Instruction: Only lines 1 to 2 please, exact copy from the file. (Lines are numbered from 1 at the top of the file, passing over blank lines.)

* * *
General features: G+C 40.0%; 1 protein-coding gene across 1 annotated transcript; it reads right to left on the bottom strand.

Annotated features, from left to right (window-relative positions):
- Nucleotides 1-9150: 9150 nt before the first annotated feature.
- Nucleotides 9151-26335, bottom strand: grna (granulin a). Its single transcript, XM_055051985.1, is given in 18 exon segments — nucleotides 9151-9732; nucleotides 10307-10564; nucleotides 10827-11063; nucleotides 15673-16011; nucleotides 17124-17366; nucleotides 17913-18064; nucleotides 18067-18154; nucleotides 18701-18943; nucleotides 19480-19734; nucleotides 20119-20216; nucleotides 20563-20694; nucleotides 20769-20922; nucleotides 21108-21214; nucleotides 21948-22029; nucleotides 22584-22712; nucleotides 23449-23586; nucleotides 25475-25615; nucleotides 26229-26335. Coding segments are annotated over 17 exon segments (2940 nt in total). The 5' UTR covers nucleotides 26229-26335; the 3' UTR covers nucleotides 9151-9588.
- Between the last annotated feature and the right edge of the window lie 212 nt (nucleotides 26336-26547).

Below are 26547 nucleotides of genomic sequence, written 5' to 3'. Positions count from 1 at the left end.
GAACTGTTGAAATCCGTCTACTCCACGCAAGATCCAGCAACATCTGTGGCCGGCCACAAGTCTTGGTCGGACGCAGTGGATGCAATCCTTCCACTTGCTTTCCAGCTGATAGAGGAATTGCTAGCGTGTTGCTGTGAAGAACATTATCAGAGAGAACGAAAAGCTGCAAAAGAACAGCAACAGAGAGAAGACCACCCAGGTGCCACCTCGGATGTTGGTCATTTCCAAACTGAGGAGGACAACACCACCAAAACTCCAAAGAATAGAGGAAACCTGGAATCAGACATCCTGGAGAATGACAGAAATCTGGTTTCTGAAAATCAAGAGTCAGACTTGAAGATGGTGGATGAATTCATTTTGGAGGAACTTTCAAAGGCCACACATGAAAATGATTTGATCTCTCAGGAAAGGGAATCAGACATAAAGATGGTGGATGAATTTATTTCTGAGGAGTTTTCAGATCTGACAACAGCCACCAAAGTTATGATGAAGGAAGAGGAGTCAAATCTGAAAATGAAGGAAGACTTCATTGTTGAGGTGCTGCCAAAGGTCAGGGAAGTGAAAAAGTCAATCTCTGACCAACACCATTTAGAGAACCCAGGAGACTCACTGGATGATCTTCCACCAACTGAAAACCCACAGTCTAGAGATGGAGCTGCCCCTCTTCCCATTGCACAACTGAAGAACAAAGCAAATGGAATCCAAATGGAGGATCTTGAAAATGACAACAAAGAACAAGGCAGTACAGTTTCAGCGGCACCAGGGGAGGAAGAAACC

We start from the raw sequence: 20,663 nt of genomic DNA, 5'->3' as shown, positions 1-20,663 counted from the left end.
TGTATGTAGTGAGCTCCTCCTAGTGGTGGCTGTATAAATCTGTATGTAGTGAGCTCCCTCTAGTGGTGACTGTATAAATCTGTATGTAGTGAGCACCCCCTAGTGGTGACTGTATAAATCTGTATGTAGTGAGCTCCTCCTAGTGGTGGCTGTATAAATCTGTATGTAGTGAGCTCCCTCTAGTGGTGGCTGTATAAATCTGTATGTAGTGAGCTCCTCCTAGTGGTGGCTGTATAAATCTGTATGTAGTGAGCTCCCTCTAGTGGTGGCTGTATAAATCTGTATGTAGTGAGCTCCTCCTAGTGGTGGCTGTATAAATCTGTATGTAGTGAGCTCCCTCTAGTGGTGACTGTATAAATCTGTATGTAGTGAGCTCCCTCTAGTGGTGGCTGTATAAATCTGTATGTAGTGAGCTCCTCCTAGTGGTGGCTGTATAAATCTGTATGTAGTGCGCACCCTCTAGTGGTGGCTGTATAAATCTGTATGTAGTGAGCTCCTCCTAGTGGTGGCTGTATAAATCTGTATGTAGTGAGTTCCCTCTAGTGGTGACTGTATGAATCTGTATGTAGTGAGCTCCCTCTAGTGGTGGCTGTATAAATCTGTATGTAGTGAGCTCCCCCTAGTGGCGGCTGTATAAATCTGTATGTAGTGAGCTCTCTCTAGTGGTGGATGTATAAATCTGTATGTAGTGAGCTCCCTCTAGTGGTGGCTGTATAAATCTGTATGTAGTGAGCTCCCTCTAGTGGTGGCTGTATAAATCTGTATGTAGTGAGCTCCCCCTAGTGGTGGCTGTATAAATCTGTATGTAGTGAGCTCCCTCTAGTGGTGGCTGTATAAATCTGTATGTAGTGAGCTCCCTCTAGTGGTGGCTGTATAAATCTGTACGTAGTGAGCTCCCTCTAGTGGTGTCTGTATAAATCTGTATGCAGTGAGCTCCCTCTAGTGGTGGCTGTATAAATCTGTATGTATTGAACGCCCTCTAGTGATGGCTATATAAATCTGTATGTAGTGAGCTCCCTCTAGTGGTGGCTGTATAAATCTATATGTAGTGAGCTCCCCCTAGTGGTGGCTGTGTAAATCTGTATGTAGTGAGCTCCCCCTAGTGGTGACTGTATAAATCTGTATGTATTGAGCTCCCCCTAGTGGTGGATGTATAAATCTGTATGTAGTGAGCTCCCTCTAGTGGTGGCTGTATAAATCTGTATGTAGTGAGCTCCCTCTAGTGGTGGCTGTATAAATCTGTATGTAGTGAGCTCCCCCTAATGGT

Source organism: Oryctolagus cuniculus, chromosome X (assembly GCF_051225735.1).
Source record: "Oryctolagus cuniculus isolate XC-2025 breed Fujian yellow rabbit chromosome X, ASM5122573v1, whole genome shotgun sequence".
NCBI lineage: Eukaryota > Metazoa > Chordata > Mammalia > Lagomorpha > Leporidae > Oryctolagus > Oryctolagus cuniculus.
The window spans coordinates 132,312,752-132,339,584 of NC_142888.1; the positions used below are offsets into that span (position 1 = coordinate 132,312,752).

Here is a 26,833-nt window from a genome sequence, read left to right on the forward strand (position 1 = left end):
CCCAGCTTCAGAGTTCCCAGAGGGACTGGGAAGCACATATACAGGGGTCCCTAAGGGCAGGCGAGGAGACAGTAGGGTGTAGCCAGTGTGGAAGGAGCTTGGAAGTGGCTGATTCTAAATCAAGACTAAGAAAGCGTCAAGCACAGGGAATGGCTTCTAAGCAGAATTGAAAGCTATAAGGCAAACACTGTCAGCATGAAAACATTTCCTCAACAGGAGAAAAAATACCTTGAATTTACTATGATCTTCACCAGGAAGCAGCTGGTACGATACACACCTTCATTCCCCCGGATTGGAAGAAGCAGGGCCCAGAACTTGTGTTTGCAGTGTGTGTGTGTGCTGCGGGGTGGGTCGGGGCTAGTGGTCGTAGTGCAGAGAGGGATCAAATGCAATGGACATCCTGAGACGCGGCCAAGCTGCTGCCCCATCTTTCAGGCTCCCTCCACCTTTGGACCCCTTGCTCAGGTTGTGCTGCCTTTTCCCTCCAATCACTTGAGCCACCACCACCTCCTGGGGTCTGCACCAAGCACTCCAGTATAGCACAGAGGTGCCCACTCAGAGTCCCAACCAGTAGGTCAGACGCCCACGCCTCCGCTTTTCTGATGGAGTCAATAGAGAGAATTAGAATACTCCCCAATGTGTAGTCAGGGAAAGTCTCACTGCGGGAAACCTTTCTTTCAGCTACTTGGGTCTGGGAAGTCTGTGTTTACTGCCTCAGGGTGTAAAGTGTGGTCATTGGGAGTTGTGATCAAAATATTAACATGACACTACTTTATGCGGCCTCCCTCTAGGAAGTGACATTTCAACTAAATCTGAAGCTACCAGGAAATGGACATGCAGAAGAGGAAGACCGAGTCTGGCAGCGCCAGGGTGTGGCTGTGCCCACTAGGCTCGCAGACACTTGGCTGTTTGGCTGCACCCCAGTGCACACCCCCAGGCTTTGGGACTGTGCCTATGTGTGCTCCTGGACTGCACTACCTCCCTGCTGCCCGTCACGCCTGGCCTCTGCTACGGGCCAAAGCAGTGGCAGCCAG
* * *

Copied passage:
General features: G+C 40.0%; 1 protein-coding gene across 1 annotated transcript; it reads right to left on the bottom strand.

Annotated features, from left to right (window-relative positions):